"Replacing and upgrading all the insecure software will take years and be very expensive."
However, Touhill said agencies need to start somewhere, and modern, security-focused best practices such as employing the zero-trust security strategy, using memory-safe programming languages, and embracing DevSecOps "can have a profound impact in buying down our current and future risk exposure."
"Federal agencies need to set the example for others by embracing these concepts in their architectures, requirements, investments, and operations."
[ See Webinar: DevSecOps: A New Hope for Software Supply Chain Security ]
Chris Hughes, co-founder and CISO of Aquia and an adjunct professor at the school of cybersecurity and IT at the University of Maryland Global Campus, said Secure by Design arose from an inevitable problem within the software industry.
"Most vendors and software suppliers operate based on market incentives, and many consider cybersecurity to be a market failure that won't resolve itself voluntarily. This is why we are seeing increased calls for regulation to address systemic cybersecurity risk and drive the Secure by Design principles across the ecosystem."
Hughes said the federal government should be able to advance CISA's Secure by Design/Secure by Default's goals.
"The federal agencies have more avenues to drive Secure by Design practices by using their massive purchasing power and regulatory mechanisms to ensure software suppliers selling to the federal government abide by desired Secure by Design practices."
That can already be seen, he continued, in actions such as the issuance of Executive Order 14028, which addresses software supply chain security, zero-trust architecture, and incident response, as well as in OMB memos 22-18 and 23-16, which require federal agencies to use software provided by software producers who can attest, in writing, to complying with government-specified minimum secure software development practices, such as the NIST Secure Software Development Framework.
Building in security: A 50-year problem
Daniel Kennedy, research director for information security and networking at 451 Research, which is part of S&P Global Market Intelligence, said that getting organizations to design their software with security in mind has been a problem for decades. He noted that one keynote speaker at this year's Black Hat conference found a reference to "building security in" as long ago as 1972.
"That means we’ve been talking about this at some level for more than fifty years. There are market forces here around minimum viable products and considering security at a later date that will take more than good intentions or describing the problem, again, to correct."
The takeaway for Kennedy: Buy-in is tough. "Setting guidelines that regulatory bodies in the government can latch on to, however, may start to enforce some security baselines around these requirements among vendors."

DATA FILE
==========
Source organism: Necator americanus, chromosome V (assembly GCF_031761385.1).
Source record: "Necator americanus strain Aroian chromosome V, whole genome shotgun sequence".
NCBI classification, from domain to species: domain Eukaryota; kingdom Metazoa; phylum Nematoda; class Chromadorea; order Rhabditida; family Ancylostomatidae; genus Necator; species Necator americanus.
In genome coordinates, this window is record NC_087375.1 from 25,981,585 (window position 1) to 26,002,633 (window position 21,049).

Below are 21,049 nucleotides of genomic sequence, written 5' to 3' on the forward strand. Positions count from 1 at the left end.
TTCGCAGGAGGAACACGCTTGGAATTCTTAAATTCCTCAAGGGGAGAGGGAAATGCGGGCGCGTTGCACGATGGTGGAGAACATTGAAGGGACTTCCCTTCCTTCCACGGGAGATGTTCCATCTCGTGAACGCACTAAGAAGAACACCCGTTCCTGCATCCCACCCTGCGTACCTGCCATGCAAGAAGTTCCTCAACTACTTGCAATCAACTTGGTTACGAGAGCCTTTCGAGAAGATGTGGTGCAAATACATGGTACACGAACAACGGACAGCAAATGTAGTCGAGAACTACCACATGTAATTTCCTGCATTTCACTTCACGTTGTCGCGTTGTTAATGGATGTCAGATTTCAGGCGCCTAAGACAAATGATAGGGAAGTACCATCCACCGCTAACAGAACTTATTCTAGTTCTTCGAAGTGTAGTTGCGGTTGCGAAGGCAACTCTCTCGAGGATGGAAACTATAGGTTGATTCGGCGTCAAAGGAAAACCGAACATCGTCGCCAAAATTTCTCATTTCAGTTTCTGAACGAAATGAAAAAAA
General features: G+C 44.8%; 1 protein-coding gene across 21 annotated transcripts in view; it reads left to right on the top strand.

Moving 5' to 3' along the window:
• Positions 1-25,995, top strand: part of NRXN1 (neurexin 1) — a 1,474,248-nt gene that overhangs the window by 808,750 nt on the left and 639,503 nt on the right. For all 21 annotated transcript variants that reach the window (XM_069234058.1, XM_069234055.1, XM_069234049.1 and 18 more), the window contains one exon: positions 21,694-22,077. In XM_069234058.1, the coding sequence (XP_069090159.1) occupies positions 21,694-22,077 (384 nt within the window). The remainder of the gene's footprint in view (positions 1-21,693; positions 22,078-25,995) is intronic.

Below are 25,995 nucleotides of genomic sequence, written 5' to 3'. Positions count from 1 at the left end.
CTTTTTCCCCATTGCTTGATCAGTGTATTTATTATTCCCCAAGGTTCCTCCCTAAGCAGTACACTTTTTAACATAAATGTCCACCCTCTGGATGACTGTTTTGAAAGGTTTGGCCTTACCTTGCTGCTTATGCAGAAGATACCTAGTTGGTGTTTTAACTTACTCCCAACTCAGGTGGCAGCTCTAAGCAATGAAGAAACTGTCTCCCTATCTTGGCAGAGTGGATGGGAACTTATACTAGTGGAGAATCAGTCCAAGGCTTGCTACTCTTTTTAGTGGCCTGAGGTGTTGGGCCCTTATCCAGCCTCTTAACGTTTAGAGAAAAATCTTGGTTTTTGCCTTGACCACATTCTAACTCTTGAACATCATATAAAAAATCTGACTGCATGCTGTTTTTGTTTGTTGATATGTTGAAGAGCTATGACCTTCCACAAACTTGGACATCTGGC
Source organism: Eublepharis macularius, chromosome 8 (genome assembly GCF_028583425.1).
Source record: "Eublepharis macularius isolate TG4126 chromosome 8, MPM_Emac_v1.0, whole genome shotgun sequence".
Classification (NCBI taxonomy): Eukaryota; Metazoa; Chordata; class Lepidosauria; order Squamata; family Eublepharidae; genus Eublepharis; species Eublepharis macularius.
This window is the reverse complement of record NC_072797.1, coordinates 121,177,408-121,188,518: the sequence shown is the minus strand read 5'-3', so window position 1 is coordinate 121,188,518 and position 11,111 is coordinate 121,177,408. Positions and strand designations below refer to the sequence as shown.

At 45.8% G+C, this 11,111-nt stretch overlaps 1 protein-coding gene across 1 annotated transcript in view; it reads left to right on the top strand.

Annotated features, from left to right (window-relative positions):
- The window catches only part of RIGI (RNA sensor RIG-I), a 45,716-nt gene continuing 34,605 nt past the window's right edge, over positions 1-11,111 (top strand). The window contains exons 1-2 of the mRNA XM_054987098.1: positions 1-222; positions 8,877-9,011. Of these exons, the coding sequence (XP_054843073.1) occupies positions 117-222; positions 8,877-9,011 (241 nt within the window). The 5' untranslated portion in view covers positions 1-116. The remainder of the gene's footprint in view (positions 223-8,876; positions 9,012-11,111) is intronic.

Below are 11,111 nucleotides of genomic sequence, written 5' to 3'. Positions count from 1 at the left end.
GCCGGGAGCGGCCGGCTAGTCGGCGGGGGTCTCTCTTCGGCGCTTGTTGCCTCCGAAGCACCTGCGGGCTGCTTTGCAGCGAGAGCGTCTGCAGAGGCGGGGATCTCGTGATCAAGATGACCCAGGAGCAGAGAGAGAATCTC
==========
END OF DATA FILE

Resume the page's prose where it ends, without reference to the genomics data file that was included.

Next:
Contrast Security's Williams said that while security experts see benefits in having federal agencies push Secure by Design/Secure by Default through contracting obligations, they're less enthusiastic about more direct government enforcement of the practices.
"Our software 'houses' are made of glass and desperately need better security. But having government say that all houses must be made of concrete almost certainly will not work."
Kerr Ventures' Romeo said he's not a fan of direct government enforcement driving any security best practices.
"We are not yet mature enough as an industry for enforcement. Enforcement at too early of a stage breeds compliance activities. The worst thing that could happen to Secure by Design is it becomes a compliance check-box activity."
Touhill said too that regulation should be a last resort of government. He said he'd rather have the software industry voluntarily embrace Secure by Design/Secure by Default principles.
Without getting hands-on, will CISA's initiative fail?
Kennedy said direct government intervention is the only way CISA's ambitions will be realized. For CISA's best practices to have the desired effect, they need to be leveraged by other regulatory enforcement bodies, he said.
"Without the teeth that come along with that, this becomes more of an educational exercise for the market and joins a litany of other well-meaning efforts."
Aquia's Hughes said many in the software industry now recognize that cybersecurity is a market failure that won't entirely address itself voluntarily. He said there simply aren't sufficient incentives in many cases for suppliers to make the appropriate financial and resource investments to fully adopt best practices around secure software development, and this is where factors such as regulation come into play, "and obviously that means government involvement."
"The idea that industry will merely voluntarily make the investments and police itself at the expense of maximizing shareholder value, return on investment, and profit margins is an idea we all must collectively acknowledge isn't realistic."